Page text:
Park Güell is a public park on a hill in the Gràcia district. One area of the park, called the Monumental Zone, you must have tickets to get in. The rest of the park is free. We booked tickets and reserved a time online the day before. It was definitely worth it in our opinion. A separate ticket is needed for the Gaudi House Museum which is located inside the park.

La Sagrada Família (Basílica i Temple Expiatori de la Sagrada Família) is a church designed by Gaudi that is still being completed. It began its construction in 1882! Gaudi passed away in 1926. This is Barcelona’s most visited attraction. Don’t mistake it for the Cathedral of Barcelona. You must have tickets to enter it. We’ve seen plenty of medieval and renaissance cathedrals in our travels around Europe, so  we definitely wanted to enter because this architecture is totally different!

Two other buildings worth checking out are in the Eixample District are Casa Milà and Casa Batlló.

Day 4: Montjuïc Hill

You can easily spend a whole day exploring around here. At the top of the hill you will find the Montjuïc Castle. Make sure to go up to the National Palace (Palau Nacional), which holds the National Art of Catalonia Museum (Museu Nacional d’Art de Catalunya). We just went up there for a freeview over the city. Right below is the Magic Fountain of Montjuïc (Font màgica de Montjuïc). Certain days of the week and times, there is a light show. We unfortunately missed it due to the fountain being under construction. There are gardens and beautiful walkways all over the hill, and even a cable car ride you can take.

Sitting at the bottom of Montjuïc Hill, is El-Poble Sec district which is the area we stayed in. There is a pedestrian road called Carrer de Blai, that has cheap tapa bars all the way done. Definitely go there! We ate there at least once a day! We thoroughly enjoyed pinchos! These are small open-faced sandwiches with a toothpick holding it together. You pick out as many as you want from the bar display, save your toothpicks, and pay according to how many you ate. Delicious.

How much did we spend on 4 days in Barcelona?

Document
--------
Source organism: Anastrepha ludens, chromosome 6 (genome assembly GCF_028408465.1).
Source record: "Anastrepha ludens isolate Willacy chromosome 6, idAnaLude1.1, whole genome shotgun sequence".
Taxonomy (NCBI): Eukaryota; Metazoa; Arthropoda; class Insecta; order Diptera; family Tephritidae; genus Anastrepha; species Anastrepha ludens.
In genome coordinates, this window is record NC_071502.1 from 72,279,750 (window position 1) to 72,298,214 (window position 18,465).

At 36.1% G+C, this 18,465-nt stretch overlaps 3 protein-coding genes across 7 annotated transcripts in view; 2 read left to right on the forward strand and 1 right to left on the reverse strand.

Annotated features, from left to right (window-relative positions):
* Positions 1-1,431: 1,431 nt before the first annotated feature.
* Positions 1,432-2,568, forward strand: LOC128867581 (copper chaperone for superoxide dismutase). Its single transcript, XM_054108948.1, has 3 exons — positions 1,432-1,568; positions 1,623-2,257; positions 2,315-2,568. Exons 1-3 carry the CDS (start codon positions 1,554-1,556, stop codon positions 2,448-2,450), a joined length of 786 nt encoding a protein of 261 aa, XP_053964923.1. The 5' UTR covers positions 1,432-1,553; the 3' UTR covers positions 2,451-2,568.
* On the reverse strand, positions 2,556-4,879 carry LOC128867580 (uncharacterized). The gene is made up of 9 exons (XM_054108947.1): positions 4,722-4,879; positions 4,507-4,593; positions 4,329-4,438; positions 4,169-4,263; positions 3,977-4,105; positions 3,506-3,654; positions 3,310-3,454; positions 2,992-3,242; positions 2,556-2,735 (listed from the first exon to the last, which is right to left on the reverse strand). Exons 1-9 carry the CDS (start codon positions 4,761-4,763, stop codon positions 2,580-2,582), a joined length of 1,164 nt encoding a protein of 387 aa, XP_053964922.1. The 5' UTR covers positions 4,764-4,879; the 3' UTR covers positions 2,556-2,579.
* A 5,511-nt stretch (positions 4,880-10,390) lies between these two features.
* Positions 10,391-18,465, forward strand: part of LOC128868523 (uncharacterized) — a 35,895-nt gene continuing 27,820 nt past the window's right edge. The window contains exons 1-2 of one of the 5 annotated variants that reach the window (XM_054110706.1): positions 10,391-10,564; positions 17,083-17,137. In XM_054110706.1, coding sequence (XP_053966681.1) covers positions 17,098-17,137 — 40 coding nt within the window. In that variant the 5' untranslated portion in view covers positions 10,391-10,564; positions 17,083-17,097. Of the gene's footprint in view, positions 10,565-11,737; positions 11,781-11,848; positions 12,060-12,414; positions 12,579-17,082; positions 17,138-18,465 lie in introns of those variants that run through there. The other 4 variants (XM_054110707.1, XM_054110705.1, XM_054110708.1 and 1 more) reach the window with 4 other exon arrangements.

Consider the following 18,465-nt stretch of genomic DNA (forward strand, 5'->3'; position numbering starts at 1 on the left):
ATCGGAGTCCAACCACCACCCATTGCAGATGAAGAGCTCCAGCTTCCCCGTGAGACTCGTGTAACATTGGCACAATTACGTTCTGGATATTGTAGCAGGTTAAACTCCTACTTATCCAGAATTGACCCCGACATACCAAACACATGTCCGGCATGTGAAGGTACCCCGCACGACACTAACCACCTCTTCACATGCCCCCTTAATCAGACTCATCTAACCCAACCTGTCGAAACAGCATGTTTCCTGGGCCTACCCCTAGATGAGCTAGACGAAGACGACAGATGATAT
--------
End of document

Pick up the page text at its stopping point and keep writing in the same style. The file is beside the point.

We used Airbnb for accommodation. We stayed with a family, but had the whole bottom floor to ourselves with our own bathroom, and a backyard terrace to enjoy (even with our own lemon tree!). We spent a lot of time walking, but did take the bus and subway a couple of times. Maybe we could have saved money on food by buying more from the grocery stores instead, but we enjoy eating the local food out when we visit places. As usual, the total prices included are for the two of us traveling together.

Flights £85, ~$109, ~€96
Accommodation £180, ~$232, ~€204
Travel Insurance £36, ~$46, ~€41
City Transportation £19, ~$25, ~€22
Food £175, ~$225, ~€198
Entrance Tickets (Park Güell & La Sagrada Família) £45, ~$58, ~€51
Souvenirs £18, ~$23, ~€20
TOTAL £558, ~$718, ~€632

*Price conversions are estimates as of January 2019.

Beware of Pickpockets

We read and saw other bloggers on YouTube about being aware of pickpockets, especially on La Rambla which is the main street in Barcelona. I think the key is to be smart, keep your belongings in your front pockets and pay attention to your surroundings. After visiting Brazil and Marvin being from there (check out our tips on visiting Recife, Brazil), we honestly felt completely safe in Barcelona. We were talking with our Airbnb host who has lived there for almost 30 years… pickpockets are a problem yes, but they are harmless. Yes, it sucks to get your things stolen, but they don’t use violence. Just be careful is all. We had no issue, even by being the typical tourist with a camera around our neck.

Any tips on how you would spend 4 days in Barcelona? I was told from a friend and from a few blog posts, that a day trip to Montserrat is a great way to spend if you have time for it!